We hear a lot of talk about the amount of salt and sodium in our diets and the importance of trying to keep it limited. Some folks even remove their salt shakers from the tables. However, we get most sodium from our processed foods. So, we need to turn our focus to everything we eat, not just our salt shakers. Here is a study on how much salt can be found in the seemingly innocuous bread on our tables.
- Canadian bread product saltiest in survey of global bread products
- Some breads surveyed had as much sodium (salt) as seawater
- More than a third of breads worldwide have more salt than UK maximum salt
reduction target for bread (1.5 g of salt or 600 mg of sodium /100 g)
- 73% of Canadian breads exceeded Health Canada’s 2016 targets for sodium in bread products and 21% were above recommended maximum levels.
Bread features heavily in many diets worldwide, and is one of the biggest sources of salt in diets. A new survey by World Action on Salt and Health (WASH), based at Queen Mary University of London, has revealed the shocking levels of salt present in this essential staple. WASH surveyed over 2,000 white, wholemeal, mixed grain and flat breads from 32 countries and regions, including over 500 products from Canada collected by Professor Mary L’Abbe’s lab at the University of Toronto.
Researchers found that the saltiest bread in the survey – Rosemary Foccacia by ACE Bakery, available in Canada – had a shocking 2.65g of salt (1060mg sodium) per 100g, which is saltier than seawater. In fact, 73% of Canadian breads exceeded Health Canada’s 2016 targets for sodium in bread products and 21% were above recommended maximum levels.
In Canadians more than 1 year of age, bread contributes the most sodium to dietary intakes (14%), primarily because it is consumed in large quantities. While voluntary sodium reduction benchmark targets exist in Canada, there is currently no federal or provincial sodium-monitoring program to track the food industry’s progress, although aggregate data was published by Health Canada earlier this year.
Previous research by Professor L’Abbe’s lab has examined industry’s progress between 2010 and 2013 and found only a 6.6% reduction in bread products (9). Reducing salt in bread is an easy and effective way of lowering salt intake across the whole population – research has shown that the salt content of bread could be lowered by 25% over 6 weeks and consumers would not notice the difference.
More than 40% (44%) of white breads included in the WASH survey had more salt than the UK’s maximum salt target. The Republic of Macedonia produced white breads with the highest salt content, averaging 1.42g/100g, compared to China which had the lowest average salt content of 0.65g/100g. Canadian breads in this category had an average salt content of 1.23g/100g, ranging from 0.43g/100g to 2.65g/100g.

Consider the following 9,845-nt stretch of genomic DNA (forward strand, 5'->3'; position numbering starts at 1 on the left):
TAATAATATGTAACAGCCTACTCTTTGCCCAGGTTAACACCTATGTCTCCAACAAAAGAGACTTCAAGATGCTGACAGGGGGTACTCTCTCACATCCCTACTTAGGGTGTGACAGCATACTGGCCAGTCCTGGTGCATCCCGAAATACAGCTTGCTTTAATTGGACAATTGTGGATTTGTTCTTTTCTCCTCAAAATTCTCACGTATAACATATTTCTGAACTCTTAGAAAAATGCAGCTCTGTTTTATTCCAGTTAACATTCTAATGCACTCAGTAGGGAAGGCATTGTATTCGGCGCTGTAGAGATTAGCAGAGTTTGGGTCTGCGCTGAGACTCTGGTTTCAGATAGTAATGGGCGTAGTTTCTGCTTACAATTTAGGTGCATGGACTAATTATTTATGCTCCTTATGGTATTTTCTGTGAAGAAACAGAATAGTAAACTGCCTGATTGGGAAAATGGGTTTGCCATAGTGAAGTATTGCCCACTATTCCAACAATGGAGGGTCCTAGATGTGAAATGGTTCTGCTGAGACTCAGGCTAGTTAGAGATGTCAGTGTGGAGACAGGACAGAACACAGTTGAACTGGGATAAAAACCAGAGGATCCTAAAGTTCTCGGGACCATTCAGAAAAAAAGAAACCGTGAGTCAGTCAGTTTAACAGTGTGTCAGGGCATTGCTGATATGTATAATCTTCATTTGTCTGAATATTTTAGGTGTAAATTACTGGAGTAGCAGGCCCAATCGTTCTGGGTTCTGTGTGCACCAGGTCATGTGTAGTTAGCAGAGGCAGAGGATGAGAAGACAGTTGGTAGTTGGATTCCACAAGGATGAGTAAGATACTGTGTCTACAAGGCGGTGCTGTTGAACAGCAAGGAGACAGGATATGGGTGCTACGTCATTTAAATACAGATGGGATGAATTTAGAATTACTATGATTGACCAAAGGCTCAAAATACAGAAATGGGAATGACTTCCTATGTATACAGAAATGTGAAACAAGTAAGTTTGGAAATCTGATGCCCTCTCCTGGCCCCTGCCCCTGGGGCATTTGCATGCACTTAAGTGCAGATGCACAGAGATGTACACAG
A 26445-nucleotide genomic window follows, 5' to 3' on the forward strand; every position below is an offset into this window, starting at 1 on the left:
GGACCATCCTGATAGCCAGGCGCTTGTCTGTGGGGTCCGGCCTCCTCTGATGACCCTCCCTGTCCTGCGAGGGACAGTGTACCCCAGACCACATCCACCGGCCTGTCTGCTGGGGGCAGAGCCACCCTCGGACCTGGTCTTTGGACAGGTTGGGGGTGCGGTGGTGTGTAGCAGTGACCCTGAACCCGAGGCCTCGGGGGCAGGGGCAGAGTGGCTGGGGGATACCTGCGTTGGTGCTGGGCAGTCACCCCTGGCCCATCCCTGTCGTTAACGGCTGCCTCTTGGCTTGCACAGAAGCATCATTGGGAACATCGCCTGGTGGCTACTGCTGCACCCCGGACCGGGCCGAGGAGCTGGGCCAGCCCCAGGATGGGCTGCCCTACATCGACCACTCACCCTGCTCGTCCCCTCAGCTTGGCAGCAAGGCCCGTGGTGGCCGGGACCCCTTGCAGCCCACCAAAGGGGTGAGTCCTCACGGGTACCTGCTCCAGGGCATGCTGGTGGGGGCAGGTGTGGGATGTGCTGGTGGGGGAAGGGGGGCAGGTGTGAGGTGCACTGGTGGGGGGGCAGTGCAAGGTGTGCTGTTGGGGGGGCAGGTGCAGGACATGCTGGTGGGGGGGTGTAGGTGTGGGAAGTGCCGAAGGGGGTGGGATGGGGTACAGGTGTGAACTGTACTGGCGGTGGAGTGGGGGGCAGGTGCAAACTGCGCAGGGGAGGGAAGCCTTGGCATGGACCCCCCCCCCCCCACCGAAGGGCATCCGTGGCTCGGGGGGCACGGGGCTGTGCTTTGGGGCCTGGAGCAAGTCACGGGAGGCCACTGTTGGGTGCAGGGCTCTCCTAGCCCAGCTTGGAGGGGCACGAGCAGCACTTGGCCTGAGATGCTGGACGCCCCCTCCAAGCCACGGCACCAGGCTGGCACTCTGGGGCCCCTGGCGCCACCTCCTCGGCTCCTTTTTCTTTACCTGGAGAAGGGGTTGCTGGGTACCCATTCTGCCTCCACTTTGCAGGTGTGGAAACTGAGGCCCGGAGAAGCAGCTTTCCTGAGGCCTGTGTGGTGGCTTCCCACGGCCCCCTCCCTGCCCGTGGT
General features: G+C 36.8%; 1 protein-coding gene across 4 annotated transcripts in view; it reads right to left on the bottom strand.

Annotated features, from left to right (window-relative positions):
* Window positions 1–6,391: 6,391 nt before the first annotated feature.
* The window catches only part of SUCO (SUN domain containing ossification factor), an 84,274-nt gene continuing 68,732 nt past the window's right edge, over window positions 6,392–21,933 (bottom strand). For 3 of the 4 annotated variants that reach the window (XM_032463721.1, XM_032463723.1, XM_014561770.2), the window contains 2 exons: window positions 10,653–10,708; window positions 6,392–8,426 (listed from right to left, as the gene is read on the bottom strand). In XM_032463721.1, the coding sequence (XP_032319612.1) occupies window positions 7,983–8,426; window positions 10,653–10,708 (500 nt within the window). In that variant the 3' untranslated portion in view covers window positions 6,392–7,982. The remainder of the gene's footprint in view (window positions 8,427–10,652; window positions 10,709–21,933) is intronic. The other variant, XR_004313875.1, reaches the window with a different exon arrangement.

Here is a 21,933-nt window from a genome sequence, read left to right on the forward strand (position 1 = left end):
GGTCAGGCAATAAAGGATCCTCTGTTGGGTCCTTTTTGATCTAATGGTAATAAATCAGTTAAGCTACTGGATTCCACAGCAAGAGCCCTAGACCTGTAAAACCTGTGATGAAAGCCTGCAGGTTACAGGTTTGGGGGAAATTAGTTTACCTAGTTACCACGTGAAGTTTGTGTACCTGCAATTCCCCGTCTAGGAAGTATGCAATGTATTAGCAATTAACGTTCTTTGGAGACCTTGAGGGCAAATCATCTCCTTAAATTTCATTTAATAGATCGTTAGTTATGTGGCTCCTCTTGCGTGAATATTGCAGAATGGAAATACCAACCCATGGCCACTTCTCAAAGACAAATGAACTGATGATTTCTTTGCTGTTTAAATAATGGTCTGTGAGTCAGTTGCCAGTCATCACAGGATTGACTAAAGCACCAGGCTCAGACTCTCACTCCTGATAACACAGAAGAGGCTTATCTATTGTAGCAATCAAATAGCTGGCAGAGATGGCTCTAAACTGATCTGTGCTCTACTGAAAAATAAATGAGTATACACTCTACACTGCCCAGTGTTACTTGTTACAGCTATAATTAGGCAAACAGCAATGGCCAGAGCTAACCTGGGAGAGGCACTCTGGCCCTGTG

Despite the UK’s progress with salt reduction to date, the average salt content of wholemeal breads from Qatar, China, Costa Rica and South Africa (0.78g/100g – 0.92g/100g) were lower than the average salt content of wholemeal breads in the UK (0.93g/100g). This suggests that mandatory salt reduction targets, such as those put in place in South Africa, may be more effective than voluntary targets.
Although mixed grain breads had the lowest salt content of the bread categories, there was still a huge variation within this category. The highest salt bread available in Bulgaria had a salt content of 2.50g/100g, compared to the lowest salt bread available in Costa Rica with a salt content of 0.09g/100g, a massive 27-fold difference in salt content. In Canada the highest salt bread in this category had a salt content of 1.69 g/100g and the lowest 0.46 g/100g.
A recent survey by WASH11 found that a third of respondents felt that the WHO could do more to encourage countries to lower salt intakes. However, the majority of respondents felt that their country’s government should take primary responsibility.
Professor Mary L’Abbe at the University of Toronto says: “Although recent Health Canada data has documented some progress in the reduction of sodium in prepackaged foods, Canadian bread products surveyed here demonstrate that more work is needed to meet recommended levels”
Mhairi Brown, Nutritionist at WASH, says: “This survey clearly demonstrates the progress still to be made to lower salt intake by 30% by 2025, in line with WHO recommendations. Bread is an essential staple food in many countries but is still a key source of salt in our diets due to the frequency with which we eat bread. Globally we must do more to reduce salt intake, and a simple way to do this is to lower salt in our staple foods.”